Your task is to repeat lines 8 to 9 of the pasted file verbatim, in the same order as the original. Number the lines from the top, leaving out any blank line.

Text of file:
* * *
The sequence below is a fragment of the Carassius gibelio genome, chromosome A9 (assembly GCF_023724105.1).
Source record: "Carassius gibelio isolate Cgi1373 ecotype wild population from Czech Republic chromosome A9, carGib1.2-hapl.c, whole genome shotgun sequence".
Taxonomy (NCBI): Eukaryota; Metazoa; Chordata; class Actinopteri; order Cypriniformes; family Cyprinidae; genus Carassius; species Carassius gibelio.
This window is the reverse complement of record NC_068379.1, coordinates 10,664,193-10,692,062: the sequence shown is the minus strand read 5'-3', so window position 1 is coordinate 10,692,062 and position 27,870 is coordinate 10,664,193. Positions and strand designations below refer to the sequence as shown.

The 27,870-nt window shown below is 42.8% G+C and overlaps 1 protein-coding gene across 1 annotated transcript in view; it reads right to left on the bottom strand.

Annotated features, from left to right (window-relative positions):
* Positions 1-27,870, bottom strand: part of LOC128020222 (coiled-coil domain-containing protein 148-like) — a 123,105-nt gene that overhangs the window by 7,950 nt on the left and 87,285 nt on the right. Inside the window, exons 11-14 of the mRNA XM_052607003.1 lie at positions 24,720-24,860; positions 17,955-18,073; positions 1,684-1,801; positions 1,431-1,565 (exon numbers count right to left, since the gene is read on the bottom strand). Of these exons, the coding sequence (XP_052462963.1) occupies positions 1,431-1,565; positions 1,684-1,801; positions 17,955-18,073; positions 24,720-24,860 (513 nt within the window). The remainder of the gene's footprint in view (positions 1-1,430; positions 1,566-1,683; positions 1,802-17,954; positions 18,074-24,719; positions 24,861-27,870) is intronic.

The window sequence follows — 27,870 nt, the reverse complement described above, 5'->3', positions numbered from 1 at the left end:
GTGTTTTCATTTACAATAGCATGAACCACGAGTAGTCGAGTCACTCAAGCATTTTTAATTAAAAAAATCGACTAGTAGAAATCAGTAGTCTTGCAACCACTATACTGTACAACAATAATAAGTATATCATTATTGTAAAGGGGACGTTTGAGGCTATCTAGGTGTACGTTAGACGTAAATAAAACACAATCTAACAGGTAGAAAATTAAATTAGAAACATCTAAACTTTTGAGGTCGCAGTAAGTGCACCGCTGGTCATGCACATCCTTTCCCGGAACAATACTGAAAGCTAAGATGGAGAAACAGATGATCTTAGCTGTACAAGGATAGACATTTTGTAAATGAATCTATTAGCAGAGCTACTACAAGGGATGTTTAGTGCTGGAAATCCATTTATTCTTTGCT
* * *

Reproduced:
The window sequence follows — 27,870 nt, the reverse complement described above, 5'->3', positions numbered from 1 at the left end:
GTGTTTTCATTTACAATAGCATGAACCACGAGTAGTCGAGTCACTCAAGCATTTTTAATTAAAAAAATCGACTAGTAGAAATCAGTAGTCTTGCAACCACTATACTGTACAACAATAATAAGTATATCATTATTGTAAAGGGGACGTTTGAGGCTATCTAGGTGTACGTTAGACGTAAATAAAACACAATCTAACAGGTAGAAAATTAAATTAGAAACATCTAAACTTTTGAGGTCGCAGTAAGTGCACCGCTGGTCATGCACATCCTTTCCCGGAACAATACTGAAAGCTAAGATGGAGAAACAGATGATCTTAGCTGTACAAGGATAGACATTTTGTAAATGAATCTATTAGCAGAGCTACTACAAGGGATGTTTAGTGCTGGAAATCCATTTATTCTTTGCT